Prior to this season, only 10 Pirates had ever been named the best basketball player in the metro area.
On Tuesday, April 12, Seton Hall’s Isaiah Whitehead became the 11th, as the Metropolitan Basketball Writers Association awarded him the Lieutenant Frank J. Haggerty Award, given to the best Division I collegiate player in the greater New York City region.
“It’s an honor to receive this award,” Whitehead said at the MBWA awards dinner on Tuesday. “I have to thank my family, my coaches, my teammates, the whole Seton Hall family. It’s an amazing accomplishment. Coach (Kevin Willard) had told me this whole year that I was the best player in the area, and at the end of the year to actually get this award is a phenomenal feeling.”
With the accolade, Whitehead joins Walter Dukes (1953), Nick Werkman (1964), Nick Galis (1979), Dan Callandrillo (1982), Mark Bryant (1988), John Morton (1989), Terry Dehere (1993), Arturas Karnisovas (1994), Adri- an Griffin (1996) and Andre Barrett (2004) on the list of Seton Hall Haggerty winners.
Willard said he was pleased to see his guy properly recognized. “He’s the reason we had the year that we had,” the coach said. “It’s well-deserved that the Met Writers got to see what we saw every day in practice to give him this award.”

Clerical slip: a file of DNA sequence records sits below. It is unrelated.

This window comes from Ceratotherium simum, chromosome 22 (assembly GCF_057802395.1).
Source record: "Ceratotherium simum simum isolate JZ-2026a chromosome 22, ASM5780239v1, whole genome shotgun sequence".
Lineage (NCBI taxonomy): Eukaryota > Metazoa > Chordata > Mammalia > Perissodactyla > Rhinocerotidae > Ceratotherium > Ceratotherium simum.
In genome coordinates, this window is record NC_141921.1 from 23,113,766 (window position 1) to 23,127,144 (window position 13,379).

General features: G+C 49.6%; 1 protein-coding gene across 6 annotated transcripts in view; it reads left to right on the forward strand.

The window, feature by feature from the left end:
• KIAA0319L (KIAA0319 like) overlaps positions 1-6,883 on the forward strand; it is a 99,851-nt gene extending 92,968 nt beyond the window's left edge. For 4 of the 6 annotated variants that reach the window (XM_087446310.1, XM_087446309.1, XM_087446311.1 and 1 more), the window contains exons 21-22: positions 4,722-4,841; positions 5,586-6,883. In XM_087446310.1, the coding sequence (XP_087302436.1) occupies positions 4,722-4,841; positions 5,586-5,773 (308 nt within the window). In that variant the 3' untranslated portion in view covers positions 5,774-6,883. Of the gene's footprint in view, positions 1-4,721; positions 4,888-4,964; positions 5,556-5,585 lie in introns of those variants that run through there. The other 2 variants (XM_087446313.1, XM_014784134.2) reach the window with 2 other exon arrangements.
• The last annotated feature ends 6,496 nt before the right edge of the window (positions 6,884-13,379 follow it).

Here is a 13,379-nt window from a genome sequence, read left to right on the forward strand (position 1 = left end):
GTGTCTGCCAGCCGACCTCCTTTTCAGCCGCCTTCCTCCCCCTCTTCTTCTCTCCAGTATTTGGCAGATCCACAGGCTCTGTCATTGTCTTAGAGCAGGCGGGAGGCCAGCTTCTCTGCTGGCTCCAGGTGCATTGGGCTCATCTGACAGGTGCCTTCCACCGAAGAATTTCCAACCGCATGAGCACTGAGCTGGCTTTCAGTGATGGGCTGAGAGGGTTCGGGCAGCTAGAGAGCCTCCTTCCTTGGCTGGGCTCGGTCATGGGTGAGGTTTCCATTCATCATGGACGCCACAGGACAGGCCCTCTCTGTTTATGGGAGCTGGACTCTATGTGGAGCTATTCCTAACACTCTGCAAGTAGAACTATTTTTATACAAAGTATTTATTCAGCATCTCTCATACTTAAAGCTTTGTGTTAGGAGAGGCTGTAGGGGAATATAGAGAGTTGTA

In addition to the award, Whitehead was also named to the All-Met First Team. With the honors, the Brooklyn native adds to what was already a crowded trophy case. Whitehead, a sophomore, was also a unanimous All-Big East First Team selection, an Associated Press All-America Honorable Mention, a USBWA All-District II selection, a NABC All-District Five First Team selection and the winner of the Dave Gavitt Trophy for the Big East Tournament’s Most Outstanding Player.
Playing as a true point guard for the first time since coming to Seton Hall, Whitehead averaged 18.2 points, 5.1 assists and 3.6 rebounds per game. He also tallied 1.4 blocks a contest – the most of any guard in the country – as he led the Hall to its first NCAA Tournament in 10 years.
With a decorated second campaign in the books, Whitehead is now weighing his options. He has decided to take part in the NBA Draft process without hiring representation, meaning he would be eligible to return to SHU for his junior year. Multiple reports have claimed that Whitehead will only go pro if he thinks he will be a first-round pick. He has until 10 days after the NBA Combine (May 11-15) to decide if he wants to risk his chances on draft night (June 25). He will train in Las Vegas before heading to Chicago for the combine.
“He is a special talent,” Willard said. “There isn’t a harder work- ing young man – a more passionate young man –who has put his heart and soul into achieving his dreams. He came to Seton Hall to put it back on the map and every day he worked harder than any player I’ve ever had.”
Gary Phillips can be reached at email@example.com or on Twitter @GaryHPhillips.